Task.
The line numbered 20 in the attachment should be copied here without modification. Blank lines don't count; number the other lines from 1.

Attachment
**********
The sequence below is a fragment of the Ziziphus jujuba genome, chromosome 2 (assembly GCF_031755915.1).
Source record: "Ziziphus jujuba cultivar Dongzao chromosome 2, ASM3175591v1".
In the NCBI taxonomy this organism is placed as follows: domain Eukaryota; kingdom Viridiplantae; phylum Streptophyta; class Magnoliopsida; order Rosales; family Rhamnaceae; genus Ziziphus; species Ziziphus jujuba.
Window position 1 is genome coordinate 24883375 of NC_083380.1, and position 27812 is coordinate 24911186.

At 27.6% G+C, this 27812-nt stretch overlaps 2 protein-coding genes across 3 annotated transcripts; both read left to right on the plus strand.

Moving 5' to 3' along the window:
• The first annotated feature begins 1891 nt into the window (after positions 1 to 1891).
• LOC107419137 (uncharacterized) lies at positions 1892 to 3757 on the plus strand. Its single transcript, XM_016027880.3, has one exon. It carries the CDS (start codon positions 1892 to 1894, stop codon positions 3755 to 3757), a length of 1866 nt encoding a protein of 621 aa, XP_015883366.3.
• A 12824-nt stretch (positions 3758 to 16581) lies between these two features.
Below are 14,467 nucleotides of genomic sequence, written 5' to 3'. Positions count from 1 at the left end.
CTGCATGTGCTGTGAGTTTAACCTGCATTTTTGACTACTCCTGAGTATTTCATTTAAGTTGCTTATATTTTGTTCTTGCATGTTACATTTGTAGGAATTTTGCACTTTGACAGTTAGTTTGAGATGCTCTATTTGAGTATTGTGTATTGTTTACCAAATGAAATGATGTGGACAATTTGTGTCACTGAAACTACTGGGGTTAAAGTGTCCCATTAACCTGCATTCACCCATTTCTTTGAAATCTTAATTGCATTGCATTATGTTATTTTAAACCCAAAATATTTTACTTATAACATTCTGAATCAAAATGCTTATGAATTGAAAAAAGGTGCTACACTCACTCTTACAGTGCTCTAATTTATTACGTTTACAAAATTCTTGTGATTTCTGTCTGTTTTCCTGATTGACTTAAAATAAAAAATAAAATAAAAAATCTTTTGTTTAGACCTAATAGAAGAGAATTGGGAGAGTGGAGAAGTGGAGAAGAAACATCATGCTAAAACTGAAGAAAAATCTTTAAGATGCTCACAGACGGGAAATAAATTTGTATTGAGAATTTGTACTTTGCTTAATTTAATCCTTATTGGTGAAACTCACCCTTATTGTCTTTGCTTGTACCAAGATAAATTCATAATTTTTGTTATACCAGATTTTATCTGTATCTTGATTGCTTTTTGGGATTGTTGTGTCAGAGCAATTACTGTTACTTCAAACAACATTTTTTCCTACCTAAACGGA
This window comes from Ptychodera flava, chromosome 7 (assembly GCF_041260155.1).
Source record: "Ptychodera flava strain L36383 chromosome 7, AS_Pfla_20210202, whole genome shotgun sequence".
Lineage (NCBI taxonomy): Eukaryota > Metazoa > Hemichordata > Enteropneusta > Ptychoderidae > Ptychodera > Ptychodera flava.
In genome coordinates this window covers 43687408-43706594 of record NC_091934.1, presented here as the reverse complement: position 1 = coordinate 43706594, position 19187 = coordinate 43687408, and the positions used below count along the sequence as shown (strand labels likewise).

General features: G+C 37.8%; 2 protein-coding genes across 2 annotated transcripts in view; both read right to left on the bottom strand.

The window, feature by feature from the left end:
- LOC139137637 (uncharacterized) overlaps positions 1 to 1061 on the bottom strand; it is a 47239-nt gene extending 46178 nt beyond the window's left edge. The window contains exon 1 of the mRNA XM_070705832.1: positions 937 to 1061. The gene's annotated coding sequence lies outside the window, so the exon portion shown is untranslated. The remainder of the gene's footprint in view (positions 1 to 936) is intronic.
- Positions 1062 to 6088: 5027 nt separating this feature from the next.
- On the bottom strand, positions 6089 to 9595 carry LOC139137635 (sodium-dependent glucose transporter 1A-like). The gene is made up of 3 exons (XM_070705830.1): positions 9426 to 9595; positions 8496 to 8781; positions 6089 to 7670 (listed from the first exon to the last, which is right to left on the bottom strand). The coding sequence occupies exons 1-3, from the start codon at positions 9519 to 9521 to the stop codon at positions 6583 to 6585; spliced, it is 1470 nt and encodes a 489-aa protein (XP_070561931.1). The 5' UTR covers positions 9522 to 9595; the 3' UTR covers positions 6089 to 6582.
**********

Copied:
- On the bottom strand, positions 6089 to 9595 carry LOC139137635 (sodium-dependent glucose transporter 1A-like). The gene is made up of 3 exons (XM_070705830.1): positions 9426 to 9595; positions 8496 to 8781; positions 6089 to 7670 (listed from the first exon to the last, which is right to left on the bottom strand). The coding sequence occupies exons 1-3, from the start codon at positions 9519 to 9521 to the stop codon at positions 6583 to 6585; spliced, it is 1470 nt and encodes a 489-aa protein (XP_070561931.1). The 5' UTR covers positions 9522 to 9595; the 3' UTR covers positions 6089 to 6582.